The federal government is poised to retract its promise to terminate funding to the Vermont Veterans’ Home.
Last week, the Centers for Medicare and Medicaid Services (CMS) issued the country’s second oldest home a “Notice of Termination,” which said the federal agency “will” decertify and cut funding to the home on Sept. 28. The $10 million to $12 million in federal funds would have accounted for more than half of the Bennington facility’s roughly $19 million operating budget.
Those cuts would have jeopardized the home of 137 veterans and spouses, as well as the jobs of about 250 employees.
Now, less than two weeks after the home failed its sixth federal survey this year, regulators have indicated that they’re planning to continue funding the home because the numerous violations dating back to March appear to be corrected.
The news broke at Gov. Peter Shumlin’s press conference earlier today at the Pavilion Building in Montpelier.
“Had we been denied our CMS funding, it would’ve been a $10 million disaster for Vermont taxpayers on an annual basis and a real challenge to get the dollars needed to give the care to the veterans who deserve it,” said Shumlin. “I’m pleased to announce that CMS has concluded that we have made the corrections necessary and that the funding will continue.”
When CMS was pressed about this new development, agency spokeswoman Courtney Jenkins said that no formal decisions have yet been made. The Vermont Division of Licensing and Protections carried out a survey of the facility yesterday and today to see if the nursing home had come into compliance with federal regulations it had previously violated.
“We’ve received from the survey authority the informal recommendation that deficiencies have been corrected,” she said. “So what we have to do is wait for the official notification. Once we get that notification, we will send an official letter and that letter should go out Friday. We plan to rescind the termination.”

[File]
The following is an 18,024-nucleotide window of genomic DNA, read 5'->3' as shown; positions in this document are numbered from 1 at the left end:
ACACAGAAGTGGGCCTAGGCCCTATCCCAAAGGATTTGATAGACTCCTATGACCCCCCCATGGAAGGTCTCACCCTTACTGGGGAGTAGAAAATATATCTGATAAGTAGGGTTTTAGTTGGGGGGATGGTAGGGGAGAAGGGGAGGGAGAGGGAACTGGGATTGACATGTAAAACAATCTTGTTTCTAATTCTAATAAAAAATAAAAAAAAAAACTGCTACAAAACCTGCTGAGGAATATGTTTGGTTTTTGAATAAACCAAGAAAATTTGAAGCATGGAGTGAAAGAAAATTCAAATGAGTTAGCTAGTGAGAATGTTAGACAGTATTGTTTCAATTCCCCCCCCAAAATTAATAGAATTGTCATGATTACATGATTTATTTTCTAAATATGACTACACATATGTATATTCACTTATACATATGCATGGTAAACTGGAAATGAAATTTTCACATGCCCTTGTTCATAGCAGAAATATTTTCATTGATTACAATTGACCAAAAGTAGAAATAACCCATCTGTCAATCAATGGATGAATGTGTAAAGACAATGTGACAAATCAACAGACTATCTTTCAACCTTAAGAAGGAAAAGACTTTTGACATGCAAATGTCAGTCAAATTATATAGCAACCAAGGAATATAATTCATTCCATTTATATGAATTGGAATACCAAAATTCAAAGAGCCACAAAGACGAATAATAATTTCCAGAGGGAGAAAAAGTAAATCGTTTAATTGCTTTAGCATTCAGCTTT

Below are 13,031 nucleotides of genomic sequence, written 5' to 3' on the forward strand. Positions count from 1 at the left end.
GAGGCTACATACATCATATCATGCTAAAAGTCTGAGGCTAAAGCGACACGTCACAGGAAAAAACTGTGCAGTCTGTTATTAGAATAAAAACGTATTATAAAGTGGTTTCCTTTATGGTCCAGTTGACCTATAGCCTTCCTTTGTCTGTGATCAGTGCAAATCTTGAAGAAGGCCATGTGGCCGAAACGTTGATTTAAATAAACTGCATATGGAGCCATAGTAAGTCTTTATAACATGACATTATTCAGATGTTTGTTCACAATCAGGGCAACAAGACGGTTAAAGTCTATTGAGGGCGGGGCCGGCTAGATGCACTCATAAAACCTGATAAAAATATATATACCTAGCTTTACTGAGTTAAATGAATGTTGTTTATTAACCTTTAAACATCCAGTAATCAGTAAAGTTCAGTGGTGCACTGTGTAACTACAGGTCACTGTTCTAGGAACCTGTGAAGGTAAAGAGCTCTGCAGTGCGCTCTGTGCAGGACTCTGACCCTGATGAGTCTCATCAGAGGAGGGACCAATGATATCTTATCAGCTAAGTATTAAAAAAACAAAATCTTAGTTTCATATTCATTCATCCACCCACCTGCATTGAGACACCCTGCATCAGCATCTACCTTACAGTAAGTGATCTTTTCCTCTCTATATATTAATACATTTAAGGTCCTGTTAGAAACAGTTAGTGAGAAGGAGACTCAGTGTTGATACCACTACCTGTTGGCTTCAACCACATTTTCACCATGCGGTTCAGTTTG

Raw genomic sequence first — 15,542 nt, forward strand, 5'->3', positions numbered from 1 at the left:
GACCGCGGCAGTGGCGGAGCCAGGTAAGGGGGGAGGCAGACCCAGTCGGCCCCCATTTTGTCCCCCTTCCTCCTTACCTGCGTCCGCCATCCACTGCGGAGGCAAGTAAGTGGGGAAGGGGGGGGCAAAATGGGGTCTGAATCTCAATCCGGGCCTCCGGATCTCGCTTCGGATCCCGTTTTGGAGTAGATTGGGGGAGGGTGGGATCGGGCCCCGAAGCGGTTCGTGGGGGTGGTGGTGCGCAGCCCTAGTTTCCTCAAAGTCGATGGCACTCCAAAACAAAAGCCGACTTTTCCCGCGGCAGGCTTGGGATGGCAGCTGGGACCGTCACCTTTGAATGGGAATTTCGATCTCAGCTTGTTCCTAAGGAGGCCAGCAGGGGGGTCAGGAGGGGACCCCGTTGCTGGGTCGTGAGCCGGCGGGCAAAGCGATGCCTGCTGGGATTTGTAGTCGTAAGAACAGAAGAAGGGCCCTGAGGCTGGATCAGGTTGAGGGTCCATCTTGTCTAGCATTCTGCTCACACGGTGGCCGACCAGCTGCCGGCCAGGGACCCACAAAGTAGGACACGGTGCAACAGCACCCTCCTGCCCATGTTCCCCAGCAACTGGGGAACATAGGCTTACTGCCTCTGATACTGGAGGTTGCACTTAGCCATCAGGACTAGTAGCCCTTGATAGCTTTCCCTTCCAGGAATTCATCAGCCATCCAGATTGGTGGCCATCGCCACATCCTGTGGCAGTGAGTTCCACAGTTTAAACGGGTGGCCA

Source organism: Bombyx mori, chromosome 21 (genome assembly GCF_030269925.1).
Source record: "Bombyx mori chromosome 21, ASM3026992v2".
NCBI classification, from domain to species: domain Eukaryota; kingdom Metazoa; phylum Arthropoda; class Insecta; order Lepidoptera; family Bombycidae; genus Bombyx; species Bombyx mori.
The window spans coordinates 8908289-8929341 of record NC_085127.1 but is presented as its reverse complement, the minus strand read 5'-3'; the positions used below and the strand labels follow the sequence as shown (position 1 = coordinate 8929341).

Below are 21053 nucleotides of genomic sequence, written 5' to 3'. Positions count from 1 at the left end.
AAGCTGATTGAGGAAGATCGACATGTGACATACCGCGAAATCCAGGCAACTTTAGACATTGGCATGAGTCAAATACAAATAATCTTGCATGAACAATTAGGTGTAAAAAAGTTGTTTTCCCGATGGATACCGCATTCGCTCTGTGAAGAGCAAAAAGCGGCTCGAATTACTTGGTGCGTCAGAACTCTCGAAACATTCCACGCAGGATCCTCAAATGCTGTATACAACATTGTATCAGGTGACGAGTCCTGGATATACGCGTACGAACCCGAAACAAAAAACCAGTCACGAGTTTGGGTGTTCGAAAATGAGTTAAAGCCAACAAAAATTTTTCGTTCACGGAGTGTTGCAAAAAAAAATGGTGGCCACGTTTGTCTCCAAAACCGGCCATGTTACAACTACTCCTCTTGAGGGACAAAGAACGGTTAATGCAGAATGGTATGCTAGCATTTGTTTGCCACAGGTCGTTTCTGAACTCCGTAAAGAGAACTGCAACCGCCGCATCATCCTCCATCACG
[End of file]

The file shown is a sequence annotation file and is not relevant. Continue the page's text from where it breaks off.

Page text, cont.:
Jenkins doesn’t foresee the state’s formal notification deviating from its informal one.
To deal with the violations as they began to compile this past summer, Secretary of Administration Jeb Spaulding brought in Commissioner of Human Resources Kate Duffy and Commissioner of Finance Jim Reardon to assess and manage the home’s situation.
At the governor’s press conference earlier today, Spaulding criticized the media for reporting on the federal government’s documented word as though the state of the facility’s funding was a “foregone conclusion.” He then defended the facility, writing off the violations as happenstance.
“It was almost like Murphy’s law, whatever could go wrong went wrong,” he said. “There were unanticipated events that were not the fault of the staff, they were not the fault of the board or the management, but happened at a time when we were under intense scrutiny by the federal government.”
Such events, which violated federal regulations, included but were not limited to: a licensed practical nurse punching and breaking the nose of an 82-year-old veteran on Sept. 11; a caretaker performing tasks she was unlicensed to perform; an incontinent patient sent to an appointment without a caretaker; a caretaker allegedly writing derogatory comments about two residents on their care forms; and numerous instances of insufficient staff levels.
Shumlin indicated during the presser that the facility has since fired several staff members and at least one administrator, although he did not divulge details of those dismissals. According to the Bennington Banner, assistant administrator Karen Woodcock was fired by the veterans’ home board last week.